The FAB-500 is a Soviet-designed 500-kilogram (1,100 lb) general purpose air-dropped bomb with a high-explosive warhead, primarily used by the Russian Aerospace Forces, former Soviet republics and customer countries. The original M-54 model was rolled out in 1954, shaped for internal carriage by heavy bombers, a low-drag M-62 version in 1962 was intended for fighter bomber external hardpoint carriage. The bomb is unguided, features a single nose fuze, and is compatible with most models of Soviet aircraft.
|FAB-500 M-62 General Purpose (GP) Bomb|
|Type||High-drag and low-drag general-purpose bomb|
|Place of origin||Soviet Union|
|Produced||1954–present (M-54); 1962–present (M-62)|
|Mass||500 kilograms (1,100 lb)|
|Length||2,470 millimetres (97.2 in)|
|Diameter||400 millimetres (15.7 in)|
|Filling weight||300 kilograms (660 lb)|
The FAB-500 was largely employed over Afghanistan by Soviet and allied Afghan forces during the 1980s and saw use during the Syrian civil war where it was carried by both Russian and Syrian warplanes. The M62 variant of the FAB-500 was used by Russian military forces in the 2022 Russian invasion of Ukraine. On 13 March 2022 and 14 May 2022, FAB-500 bombs were found in Ukrainian cities Chernihiv and Odesa.
In March 2023, Russian Su-35s have launched a number of FAB-500M-62, wreckage of which indicates that these have been fitted with a JDAM type kit, involving pop-out wings and satellite navigation. It's unknown whether it has an internal navigation system. Another theory is that the bomb has been fitted with wings simply to extend its range. It also is believed to give Russian aircraft a stand-off ability to hit Ukrainian targets without risking exposure to Ukrainian air defences.
On 4 April, Ukrainian Air Force spokesman Yurii Ihnat said of these weapons: "Enemy aircraft are active. The enemy is deploying guided bombs, which can travel dozens of kilometres (up to 70). The enemy deploys 10–15, and up to 20, such bombs each day along the entire line of contact, dropped from Su-35 and Su-34 jets outside the range of our air defence systems. This is a threat to us, and we have to urgently respond to it. For now, we have no equipment that would allow us to effectively respond [to this threat]. In order to push those jets further away from our borders, we need long-range air defence systems like Patriot, as well as, of course, modern multi-purpose fighter jets." He further added that such bombs were "normally not very precise and thus pose a great threat to civilian facilities."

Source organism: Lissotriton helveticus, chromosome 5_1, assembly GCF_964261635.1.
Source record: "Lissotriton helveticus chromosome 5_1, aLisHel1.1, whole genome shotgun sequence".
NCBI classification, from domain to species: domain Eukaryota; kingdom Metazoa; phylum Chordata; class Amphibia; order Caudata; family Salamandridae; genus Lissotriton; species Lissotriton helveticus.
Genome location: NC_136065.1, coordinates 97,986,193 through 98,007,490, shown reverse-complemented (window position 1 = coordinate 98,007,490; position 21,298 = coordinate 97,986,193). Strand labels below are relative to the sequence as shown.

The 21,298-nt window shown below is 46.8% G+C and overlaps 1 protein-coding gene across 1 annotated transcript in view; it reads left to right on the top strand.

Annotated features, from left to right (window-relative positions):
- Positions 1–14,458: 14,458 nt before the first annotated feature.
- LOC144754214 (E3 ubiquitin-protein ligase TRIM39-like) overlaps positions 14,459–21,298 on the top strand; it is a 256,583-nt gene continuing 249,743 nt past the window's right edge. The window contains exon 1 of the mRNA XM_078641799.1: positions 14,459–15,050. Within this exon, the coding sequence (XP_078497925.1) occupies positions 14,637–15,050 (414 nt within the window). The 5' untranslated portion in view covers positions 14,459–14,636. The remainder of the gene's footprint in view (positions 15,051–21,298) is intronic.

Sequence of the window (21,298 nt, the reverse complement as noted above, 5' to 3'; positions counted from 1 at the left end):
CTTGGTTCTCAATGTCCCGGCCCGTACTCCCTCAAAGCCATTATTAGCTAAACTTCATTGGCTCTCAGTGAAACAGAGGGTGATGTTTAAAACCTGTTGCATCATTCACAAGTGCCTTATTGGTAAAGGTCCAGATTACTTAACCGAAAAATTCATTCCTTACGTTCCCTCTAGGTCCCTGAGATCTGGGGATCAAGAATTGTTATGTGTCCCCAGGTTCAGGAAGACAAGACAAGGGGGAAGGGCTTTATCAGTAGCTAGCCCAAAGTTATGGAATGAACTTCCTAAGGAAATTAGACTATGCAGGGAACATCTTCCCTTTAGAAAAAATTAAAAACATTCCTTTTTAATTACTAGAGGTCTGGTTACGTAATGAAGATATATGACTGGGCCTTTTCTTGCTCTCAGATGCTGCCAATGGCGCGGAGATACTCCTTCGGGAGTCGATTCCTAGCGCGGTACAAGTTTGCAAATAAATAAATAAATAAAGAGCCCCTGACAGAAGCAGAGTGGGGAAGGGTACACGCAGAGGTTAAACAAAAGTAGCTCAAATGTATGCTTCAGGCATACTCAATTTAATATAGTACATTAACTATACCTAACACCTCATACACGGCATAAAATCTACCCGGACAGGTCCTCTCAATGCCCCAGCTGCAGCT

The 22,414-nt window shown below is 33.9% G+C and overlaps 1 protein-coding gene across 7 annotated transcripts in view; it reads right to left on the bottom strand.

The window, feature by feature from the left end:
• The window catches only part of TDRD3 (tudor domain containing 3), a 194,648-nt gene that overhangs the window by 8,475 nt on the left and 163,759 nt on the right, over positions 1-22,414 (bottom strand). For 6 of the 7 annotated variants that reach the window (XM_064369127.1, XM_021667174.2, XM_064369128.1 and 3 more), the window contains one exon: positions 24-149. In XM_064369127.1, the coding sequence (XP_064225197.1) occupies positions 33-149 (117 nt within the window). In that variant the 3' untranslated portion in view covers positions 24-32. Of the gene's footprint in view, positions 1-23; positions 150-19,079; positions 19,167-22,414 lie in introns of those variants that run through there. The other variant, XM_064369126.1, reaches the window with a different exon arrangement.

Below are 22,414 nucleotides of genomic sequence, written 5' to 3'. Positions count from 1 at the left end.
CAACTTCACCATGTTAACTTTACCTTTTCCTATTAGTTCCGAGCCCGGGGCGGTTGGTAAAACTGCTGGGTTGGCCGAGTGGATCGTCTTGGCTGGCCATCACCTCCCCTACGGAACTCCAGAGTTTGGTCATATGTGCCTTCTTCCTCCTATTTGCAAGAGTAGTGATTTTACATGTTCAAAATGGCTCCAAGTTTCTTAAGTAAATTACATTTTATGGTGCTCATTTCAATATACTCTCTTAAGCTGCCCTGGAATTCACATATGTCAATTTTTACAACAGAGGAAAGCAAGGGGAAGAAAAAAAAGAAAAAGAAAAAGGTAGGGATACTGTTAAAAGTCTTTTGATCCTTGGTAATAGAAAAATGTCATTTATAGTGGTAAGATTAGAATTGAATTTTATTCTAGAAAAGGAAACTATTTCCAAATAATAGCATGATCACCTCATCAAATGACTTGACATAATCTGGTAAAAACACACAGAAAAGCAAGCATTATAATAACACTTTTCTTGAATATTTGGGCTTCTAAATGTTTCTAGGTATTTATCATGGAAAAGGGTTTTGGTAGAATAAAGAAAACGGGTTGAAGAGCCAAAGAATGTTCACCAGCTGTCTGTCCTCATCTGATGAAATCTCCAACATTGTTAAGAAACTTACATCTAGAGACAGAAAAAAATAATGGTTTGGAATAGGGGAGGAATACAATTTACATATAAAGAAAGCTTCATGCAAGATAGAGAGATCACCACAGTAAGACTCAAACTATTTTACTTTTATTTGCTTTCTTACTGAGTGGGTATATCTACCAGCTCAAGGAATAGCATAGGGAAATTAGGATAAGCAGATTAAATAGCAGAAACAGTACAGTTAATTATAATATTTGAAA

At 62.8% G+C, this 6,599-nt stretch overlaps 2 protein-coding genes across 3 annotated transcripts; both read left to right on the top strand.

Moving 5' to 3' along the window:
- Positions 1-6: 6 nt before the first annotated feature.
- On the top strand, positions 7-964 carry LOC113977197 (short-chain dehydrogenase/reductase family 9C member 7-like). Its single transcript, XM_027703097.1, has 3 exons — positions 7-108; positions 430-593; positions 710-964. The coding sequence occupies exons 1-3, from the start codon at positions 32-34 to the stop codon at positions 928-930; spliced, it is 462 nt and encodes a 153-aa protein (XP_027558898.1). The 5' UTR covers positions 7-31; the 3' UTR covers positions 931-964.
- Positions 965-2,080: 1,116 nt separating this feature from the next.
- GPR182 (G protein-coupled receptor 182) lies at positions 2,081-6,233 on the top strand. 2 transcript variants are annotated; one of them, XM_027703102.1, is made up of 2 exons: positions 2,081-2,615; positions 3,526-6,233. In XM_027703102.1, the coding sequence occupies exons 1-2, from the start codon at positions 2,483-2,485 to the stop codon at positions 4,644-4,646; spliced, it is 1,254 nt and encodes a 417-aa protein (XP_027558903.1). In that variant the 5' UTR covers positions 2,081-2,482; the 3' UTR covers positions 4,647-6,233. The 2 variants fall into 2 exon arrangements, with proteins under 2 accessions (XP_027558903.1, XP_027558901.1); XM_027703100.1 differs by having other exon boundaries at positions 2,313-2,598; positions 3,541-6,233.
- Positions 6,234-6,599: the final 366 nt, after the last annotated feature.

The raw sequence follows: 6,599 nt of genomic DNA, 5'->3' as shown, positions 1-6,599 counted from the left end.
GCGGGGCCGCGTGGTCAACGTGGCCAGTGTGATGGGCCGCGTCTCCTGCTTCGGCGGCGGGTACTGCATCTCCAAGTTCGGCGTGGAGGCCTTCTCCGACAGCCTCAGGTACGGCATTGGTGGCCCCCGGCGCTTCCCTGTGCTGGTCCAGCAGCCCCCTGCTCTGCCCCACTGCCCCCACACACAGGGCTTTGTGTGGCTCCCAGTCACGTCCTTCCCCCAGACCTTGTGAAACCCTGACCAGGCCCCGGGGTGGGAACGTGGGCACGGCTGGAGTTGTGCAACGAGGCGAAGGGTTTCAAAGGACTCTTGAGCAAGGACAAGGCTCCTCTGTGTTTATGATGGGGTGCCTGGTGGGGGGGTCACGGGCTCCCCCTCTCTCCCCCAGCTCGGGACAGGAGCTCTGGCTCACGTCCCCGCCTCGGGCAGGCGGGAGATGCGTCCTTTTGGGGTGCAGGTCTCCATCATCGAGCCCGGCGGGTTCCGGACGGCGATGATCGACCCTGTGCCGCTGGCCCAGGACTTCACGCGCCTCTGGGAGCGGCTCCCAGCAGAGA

In May, converted FAB-500 glide bombs are something Ukrainian air defences cannot intercept. They are only airborne for up to 70 seconds at most. Appearing on the radar as “little dots”. Ukrainian officials claim that it is easier to interpret Kinzhal missiles. Yuriy Ignat, spokesman for the Ukrainian Air Force, said: “Trying to intercept these bombs isn’t effective. It’s not even rational. The only way out of this situation and the only way to stop it is to attack the planes that launch these bombs.”